The Wonderful Dharma Lotus Flower Sutra
To elaborate on the Four Applications of Mindfulness.
1. Contemplate the body as impure. How is the body impure? It is a combination of the mother's ovum and father's sperm. Therefore it is basically impure and we should not look upon it as so very important. If, for example, you don't bathe for a week, the body starts to smell and collects all kinds of unclean matter. From nine orifices, the body constantly excretes impure substances. There are tears and matter always coming from the eyes. Earwax is always coming out of one's ears. That makes four orifices. Then the two nostrils, which constantly flow with mucus, making them unclean. The mouth has saliva and phlegm, which is also unclean. That makes seven orifices. Then you add the eliminatory orifices and that makes nine. You may think of your body as being very precious, but actually when you get right down to it, it is filled with all manner of unclean substances. Our bodies are nothing more than garbage cans. If you insist on slaving away like mad for the body, what good is it? You work so hard to give it a nice place to live in, a lot of fine clothes, and the best food. You are so good to it, but it shows you no courtesy at all. When the times comes, it's still going to get old. No matter how well you treat it, when the time it gets old, it gets old. That's all there is to it. And no matter how you pamper it, when it gets sick, it just gets sick, and when the time comes for it to die, it goes right ahead and dies. It would be hard to fully discuss the impurity of the body as it flows with impurities from nine orifices. The body is impure having contemplated the impurity of the body, you should contemplate as impure feelings, thoughts, and dharmas, as well.
2. Contemplate feelings as suffering. Feelings means what one experiences. One usually tries to have good feelings and experiences, and yet all our feelings are involved with some form of suffering. There are three, eight, and limitless sufferings. The three sufferings are: the suffering within suffering, the suffering of decay, and the suffering of the (life) process. Suffering within suffering refers to the poverty and misery of all living beings. The Suffering of decay refers to the impermanence of wealth and honor. When one loses one's wealth and honor, that is the suffering of decay. The suffering of the (life) process, apart from the suffering within suffering and the suffering of decay, refers to the suffering inherent in the life process itself as one grows from childhood to adulthood, to middle age, and on to death. In every thought of our ordinary, everyday experience there is unceasing change which ends in suffering. One should also contemplate the body, thoughts and dharmas as suffering.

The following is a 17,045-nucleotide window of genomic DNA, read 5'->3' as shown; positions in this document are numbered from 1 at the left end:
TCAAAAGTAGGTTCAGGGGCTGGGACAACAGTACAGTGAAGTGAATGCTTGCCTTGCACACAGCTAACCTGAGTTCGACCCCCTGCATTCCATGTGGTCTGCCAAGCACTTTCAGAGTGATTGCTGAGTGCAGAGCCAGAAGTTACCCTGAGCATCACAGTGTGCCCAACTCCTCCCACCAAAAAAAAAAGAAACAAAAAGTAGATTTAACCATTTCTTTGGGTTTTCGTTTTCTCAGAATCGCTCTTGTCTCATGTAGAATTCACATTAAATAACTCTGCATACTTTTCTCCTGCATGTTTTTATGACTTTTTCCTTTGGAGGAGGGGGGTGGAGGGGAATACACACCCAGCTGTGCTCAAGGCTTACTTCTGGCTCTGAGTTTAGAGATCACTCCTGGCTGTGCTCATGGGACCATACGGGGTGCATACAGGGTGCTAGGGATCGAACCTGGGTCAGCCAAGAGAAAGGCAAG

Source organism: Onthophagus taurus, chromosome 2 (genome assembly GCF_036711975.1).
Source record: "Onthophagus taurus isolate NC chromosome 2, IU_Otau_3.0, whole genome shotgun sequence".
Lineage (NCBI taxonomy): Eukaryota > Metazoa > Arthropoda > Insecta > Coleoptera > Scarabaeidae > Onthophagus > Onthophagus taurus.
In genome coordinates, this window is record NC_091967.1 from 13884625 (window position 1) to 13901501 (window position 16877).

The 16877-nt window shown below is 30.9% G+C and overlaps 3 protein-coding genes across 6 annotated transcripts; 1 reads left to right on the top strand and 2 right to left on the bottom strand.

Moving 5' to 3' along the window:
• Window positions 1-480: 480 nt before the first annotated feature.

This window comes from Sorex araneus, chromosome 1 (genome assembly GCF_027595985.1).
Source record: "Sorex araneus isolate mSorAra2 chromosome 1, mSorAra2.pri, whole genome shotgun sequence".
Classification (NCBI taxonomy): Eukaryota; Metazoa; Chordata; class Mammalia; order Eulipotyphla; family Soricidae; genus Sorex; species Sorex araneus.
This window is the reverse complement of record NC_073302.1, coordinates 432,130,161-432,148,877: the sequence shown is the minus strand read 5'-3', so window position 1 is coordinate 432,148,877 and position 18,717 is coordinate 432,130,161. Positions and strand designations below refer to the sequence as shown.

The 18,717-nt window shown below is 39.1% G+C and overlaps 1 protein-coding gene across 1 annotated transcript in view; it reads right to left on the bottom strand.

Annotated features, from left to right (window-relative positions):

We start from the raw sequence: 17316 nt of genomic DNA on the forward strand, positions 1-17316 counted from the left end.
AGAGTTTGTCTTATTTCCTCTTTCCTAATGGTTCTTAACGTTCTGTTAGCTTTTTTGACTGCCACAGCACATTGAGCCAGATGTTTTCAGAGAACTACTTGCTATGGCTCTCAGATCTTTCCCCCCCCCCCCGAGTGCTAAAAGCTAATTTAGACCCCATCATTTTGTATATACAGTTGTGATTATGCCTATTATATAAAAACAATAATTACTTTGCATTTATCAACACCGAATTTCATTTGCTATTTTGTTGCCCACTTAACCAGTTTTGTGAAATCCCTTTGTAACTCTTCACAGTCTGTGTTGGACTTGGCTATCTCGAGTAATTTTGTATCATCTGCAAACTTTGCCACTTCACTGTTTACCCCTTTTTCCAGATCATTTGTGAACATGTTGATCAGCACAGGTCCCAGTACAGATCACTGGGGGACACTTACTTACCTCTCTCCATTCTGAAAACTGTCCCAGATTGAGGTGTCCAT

3. Contemplate thoughts as impermanent. Our thoughts keep changing, thought to thought. One should also contemplate the body, feelings and dharmas as impermanent.
4. Contemplate dharmas as without a self. Contemplate likewise, the body, feelings and thoughts as without self. Their views are in direct opposition to that of cultivation, so they are called the Four Inversions. The Four Inversions having arisen, then the Five Turbidities arise, and we have the world of the Five Turbidities. Then to the Five Turbidities, add the Eight Sufferings: birth, old age, sickness, death, being separated from loved ones, being together with those one hates, not getting what one wishes, and the raging blaze of the five skandhas. All this suffering arises and so the text says All at once, All four sides/ were enveloped in raging flames/ All at the same time, the Four Inversions, Five Turbidities, and Eight Sufferings arose, inflaming each other.